New York is a state that’s been pushing gun control hard for years. Nearly a decade ago, they enacted the SAFE Act, a law that, among other things, created a registry for so-called assault weapons.
Compliance was an absolute joke, but they passed it.
Now, as the state has gotten smacked around by the Supreme Court for one bit of anti-gun legislation and is likely to get hammered over the latest nonsense, some are trying to justify gun control as much as they can.
And they do it by claiming that despite the problems with the SAFE Act, gun control has made New York safer.
But data from the Centers for Disease Control suggests New York’s tight firearms laws make the state safer, relative to most other states, when it comes to gun-related violence.
In 2020, New York had fewer gun deaths per 100,000 residents than all but four other states, and its gun death rate was 61% lower than the national average, according to Giffords Law Center to Prevent Gun Violence.
Even before adopting its latest gun laws, New York was rated sixth-best state in the country in “gun safety strength” by the Giffords Center, which supports stronger gun control laws.
At the other end of the spectrum was Mississippi, which had 28.6 gun deaths per 100,000, a rate that was 110% higher than the national average. Giffords Law rated Mississippi among the five worst in the country for gun safety strength and noted that the state loosened restrictions further in 2021 by allowing people to carry concealed firearms using a driver’s license that never expires.
New York’s strong gun regulations clearly have an impact on deterring gun crimes and violence, said Robert J. Spitzer, author of five books on gun control and gun policy, including “The Gun Dilemma: How History is Against Expanded Gun Rights,” published this month.
So, the expert they cite is an author who pushes gun control.
Yeah, no suggestion of bias there, now is there?
But what about the studies being touted? Does the data say what the report claims?
Yes, it does. There’s not really any argument as to what that data says.
The problem isn’t what the data says, but what it means.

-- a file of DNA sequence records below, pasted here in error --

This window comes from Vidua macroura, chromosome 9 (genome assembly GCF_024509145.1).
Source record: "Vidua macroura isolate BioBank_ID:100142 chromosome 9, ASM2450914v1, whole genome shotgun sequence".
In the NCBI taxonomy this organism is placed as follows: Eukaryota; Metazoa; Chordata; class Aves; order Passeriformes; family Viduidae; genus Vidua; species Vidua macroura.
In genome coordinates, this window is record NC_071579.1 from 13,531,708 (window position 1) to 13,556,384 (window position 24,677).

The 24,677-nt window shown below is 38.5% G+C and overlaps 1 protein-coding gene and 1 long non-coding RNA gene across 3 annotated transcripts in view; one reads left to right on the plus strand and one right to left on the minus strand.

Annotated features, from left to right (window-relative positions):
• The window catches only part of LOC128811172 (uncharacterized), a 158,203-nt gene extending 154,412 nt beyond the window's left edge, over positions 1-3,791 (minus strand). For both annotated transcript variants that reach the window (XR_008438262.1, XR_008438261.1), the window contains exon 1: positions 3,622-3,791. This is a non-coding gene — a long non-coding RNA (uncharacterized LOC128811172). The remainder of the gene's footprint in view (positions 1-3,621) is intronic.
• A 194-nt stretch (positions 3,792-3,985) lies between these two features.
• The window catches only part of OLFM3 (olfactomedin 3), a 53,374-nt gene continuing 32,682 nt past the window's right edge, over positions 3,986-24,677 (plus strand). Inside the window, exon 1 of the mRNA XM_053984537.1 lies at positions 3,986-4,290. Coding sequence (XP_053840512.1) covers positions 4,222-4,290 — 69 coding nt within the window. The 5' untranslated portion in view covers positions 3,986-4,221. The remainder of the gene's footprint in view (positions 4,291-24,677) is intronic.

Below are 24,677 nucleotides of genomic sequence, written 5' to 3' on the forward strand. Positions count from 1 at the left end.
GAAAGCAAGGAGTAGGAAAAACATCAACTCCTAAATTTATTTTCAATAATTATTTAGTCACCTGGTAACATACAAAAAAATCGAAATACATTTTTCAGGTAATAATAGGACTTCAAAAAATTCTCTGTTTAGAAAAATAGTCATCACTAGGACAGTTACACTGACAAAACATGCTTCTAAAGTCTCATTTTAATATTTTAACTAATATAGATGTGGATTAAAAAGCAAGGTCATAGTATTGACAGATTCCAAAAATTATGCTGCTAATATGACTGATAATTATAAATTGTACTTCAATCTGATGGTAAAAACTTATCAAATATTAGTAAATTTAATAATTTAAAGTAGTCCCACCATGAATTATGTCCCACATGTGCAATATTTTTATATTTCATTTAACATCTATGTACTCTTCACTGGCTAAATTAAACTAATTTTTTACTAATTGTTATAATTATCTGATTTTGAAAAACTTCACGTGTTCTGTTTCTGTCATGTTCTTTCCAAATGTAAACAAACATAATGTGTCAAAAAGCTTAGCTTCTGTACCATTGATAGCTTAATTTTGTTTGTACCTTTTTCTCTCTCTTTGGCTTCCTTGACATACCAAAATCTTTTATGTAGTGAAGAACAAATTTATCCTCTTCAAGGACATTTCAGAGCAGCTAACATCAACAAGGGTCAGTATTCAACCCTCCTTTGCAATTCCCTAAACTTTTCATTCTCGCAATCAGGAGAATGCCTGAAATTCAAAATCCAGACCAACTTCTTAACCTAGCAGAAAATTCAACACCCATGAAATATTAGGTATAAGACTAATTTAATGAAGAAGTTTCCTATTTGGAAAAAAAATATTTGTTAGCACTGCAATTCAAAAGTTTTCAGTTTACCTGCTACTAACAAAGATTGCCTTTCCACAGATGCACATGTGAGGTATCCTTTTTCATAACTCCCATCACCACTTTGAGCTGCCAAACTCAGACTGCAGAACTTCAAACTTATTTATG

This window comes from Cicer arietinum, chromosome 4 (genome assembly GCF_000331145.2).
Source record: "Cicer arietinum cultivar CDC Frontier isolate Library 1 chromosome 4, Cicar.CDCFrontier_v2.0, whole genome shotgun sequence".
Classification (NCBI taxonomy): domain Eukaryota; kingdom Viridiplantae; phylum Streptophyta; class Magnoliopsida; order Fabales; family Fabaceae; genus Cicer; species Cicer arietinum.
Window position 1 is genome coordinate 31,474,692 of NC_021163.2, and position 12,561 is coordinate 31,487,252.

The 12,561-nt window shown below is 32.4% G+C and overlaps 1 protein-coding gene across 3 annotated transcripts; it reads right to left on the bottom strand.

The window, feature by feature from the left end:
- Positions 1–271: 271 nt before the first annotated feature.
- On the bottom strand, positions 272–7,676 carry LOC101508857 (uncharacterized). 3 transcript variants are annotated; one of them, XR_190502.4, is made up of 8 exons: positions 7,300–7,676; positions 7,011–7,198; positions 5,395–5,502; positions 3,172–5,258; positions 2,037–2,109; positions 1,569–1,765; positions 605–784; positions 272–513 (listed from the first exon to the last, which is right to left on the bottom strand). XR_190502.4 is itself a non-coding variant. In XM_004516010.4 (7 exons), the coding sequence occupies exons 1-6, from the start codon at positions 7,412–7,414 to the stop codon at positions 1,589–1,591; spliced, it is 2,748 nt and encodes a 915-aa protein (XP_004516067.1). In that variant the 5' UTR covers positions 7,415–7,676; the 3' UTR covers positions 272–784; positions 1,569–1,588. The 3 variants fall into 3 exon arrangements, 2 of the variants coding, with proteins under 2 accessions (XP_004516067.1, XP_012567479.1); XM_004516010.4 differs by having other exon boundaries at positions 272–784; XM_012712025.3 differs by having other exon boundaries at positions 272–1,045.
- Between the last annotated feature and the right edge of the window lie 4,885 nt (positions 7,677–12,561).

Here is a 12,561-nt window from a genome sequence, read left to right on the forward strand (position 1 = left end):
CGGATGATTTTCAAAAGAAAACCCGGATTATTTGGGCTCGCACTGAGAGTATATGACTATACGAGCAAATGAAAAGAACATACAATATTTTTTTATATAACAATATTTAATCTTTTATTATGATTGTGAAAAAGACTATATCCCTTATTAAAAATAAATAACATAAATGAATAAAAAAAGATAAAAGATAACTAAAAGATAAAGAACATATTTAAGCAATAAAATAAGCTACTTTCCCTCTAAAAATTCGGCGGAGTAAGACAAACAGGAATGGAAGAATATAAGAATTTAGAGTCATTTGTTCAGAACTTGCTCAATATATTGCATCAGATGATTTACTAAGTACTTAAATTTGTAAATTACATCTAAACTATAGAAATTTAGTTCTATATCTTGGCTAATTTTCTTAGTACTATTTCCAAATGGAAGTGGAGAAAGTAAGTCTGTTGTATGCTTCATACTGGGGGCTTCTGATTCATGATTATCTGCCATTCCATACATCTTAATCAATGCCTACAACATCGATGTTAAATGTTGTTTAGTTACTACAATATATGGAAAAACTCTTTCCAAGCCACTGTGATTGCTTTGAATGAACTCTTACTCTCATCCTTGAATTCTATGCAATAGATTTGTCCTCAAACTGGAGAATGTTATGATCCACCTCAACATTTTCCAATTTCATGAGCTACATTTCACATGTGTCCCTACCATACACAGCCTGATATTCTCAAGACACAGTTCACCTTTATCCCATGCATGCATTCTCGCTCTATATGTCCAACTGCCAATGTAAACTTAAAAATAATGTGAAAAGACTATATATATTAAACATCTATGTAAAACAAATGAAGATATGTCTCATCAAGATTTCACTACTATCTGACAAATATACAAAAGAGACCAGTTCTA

You see, these studies are generally meaningless, as we’ve noted previously. The piece referred to there is from Reason, and it includes an interesting bit about studies:
In terms of the gun control studies deemed rigorous by RAND, this means that even if there were no relationship between gun laws and violence—much like the relationship between drinking milk and getting into car accidents—we’d nevertheless expect about five percent of the studies’ 722 tests, or 36 results, to show that gun regulations had a significant impact. But the actual papers found positive results for only 18 combinations of gun control measure and outcome (such as waiting periods and gun suicides). That’s not directly comparable to the 36 expected false positives, since some combinations had the support of multiple studies. But it’s not out of line with what we would expect if gun control measures made no difference.
Also concerning is the fact that there was only one negative result in which the researchers reported that a gun control measure seemed to lead to an increase in bad outcomes or more violence. Given the large number of studies done on this topic, there’s a high statistical likelihood that researchers would have come up with more such findings just by random chance. This indicates that researchers may have suppressed results that suggest gun control measures are not working as intended.
Most inconclusive studies also never get published, and many inconclusive results are omitted from published studies, so the rarity of pro-gun-control results and the near-total absence of anti-gun-control results is a strong argument that, based on the existing social science, we know nothing about the effects of gun control.
In other words, pretty much any anti-gun data you care to cite can actually be dismissed out of hand simply because of the strong suggestion of bias in gun research.
That means data suggesting gun control is beneficial is questionable at best.
And even if bias isn’t a factor, many of these studies are only finding a correlation, not necessarily causation. It’s difficult, if not impossible to account for things like economics and the role it plays in both crime and suicides.
For example, the median income in New York is $35,379, while Mississippi’s–the state they opted to compare New York to–is $25,261. In fact, when you rank all states and territories, New York has the 13th highest median income. Mississippi is 51st.
That typically doesn’t get accounted for in these studies, yet the link between poverty and crime is well-known.
What the SAFE Act and the rest of the state’s gun control laws manage to accomplish is simply creating burdens for law-abiding citizens to keep and bear arms. It does nothing to the criminals within the state who seek to obtain guns. Look at what we’re seeing in New York City over the last two years and try to tell me gun control works.
And the data may say otherwise, but considering how the data is obtained, stretched, adjusted, and mangled in order to make a point, it’s less than meaningless anyway.